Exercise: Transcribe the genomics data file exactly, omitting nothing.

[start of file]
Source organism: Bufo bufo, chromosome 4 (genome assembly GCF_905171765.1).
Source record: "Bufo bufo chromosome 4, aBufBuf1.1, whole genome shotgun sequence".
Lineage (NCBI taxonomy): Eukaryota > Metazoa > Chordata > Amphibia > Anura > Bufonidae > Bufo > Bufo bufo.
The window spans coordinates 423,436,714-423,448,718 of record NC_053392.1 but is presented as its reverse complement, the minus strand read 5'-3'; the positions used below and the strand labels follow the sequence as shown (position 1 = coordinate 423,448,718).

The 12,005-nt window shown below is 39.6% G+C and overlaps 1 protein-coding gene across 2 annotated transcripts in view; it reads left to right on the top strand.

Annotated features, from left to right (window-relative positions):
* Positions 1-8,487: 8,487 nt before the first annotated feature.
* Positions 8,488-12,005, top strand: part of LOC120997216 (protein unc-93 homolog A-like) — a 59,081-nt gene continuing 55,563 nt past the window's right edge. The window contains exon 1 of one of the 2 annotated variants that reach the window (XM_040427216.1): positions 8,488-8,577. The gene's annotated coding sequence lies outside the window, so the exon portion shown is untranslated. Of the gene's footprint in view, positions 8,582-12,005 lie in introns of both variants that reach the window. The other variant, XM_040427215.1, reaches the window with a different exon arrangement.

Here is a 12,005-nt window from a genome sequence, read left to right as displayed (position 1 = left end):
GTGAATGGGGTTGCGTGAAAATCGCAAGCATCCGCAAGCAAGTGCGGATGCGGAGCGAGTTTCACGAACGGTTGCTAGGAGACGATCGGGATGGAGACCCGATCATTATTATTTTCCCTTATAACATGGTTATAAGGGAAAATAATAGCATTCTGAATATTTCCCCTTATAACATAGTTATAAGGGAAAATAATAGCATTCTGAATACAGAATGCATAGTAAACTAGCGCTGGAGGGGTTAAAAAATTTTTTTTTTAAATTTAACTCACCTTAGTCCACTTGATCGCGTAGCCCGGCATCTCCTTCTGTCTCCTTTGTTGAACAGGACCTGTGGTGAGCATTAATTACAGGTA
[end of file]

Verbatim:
Source organism: Bufo bufo, chromosome 4 (genome assembly GCF_905171765.1).
Source record: "Bufo bufo chromosome 4, aBufBuf1.1, whole genome shotgun sequence".
Lineage (NCBI taxonomy): Eukaryota > Metazoa > Chordata > Amphibia > Anura > Bufonidae > Bufo > Bufo bufo.
The window spans coordinates 423,436,714-423,448,718 of record NC_053392.1 but is presented as its reverse complement, the minus strand read 5'-3'; the positions used below and the strand labels follow the sequence as shown (position 1 = coordinate 423,448,718).

The 12,005-nt window shown below is 39.6% G+C and overlaps 1 protein-coding gene across 2 annotated transcripts in view; it reads left to right on the top strand.

Annotated features, from left to right (window-relative positions):
* Positions 1-8,487: 8,487 nt before the first annotated feature.
* Positions 8,488-12,005, top strand: part of LOC120997216 (protein unc-93 homolog A-like) — a 59,081-nt gene continuing 55,563 nt past the window's right edge. The window contains exon 1 of one of the 2 annotated variants that reach the window (XM_040427216.1): positions 8,488-8,577. The gene's annotated coding sequence lies outside the window, so the exon portion shown is untranslated. Of the gene's footprint in view, positions 8,582-12,005 lie in introns of both variants that reach the window. The other variant, XM_040427215.1, reaches the window with a different exon arrangement.

Here is a 12,005-nt window from a genome sequence, read left to right as displayed (position 1 = left end):
GTGAATGGGGTTGCGTGAAAATCGCAAGCATCCGCAAGCAAGTGCGGATGCGGAGCGAGTTTCACGAACGGTTGCTAGGAGACGATCGGGATGGAGACCCGATCATTATTATTTTCCCTTATAACATGGTTATAAGGGAAAATAATAGCATTCTGAATATTTCCCCTTATAACATAGTTATAAGGGAAAATAATAGCATTCTGAATACAGAATGCATAGTAAACTAGCGCTGGAGGGGTTAAAAAATTTTTTTTTTAAATTTAACTCACCTTAGTCCACTTGATCGCGTAGCCCGGCATCTCCTTCTGTCTCCTTTGTTGAACAGGACCTGTGGTGAGCATTAATTACAGGTA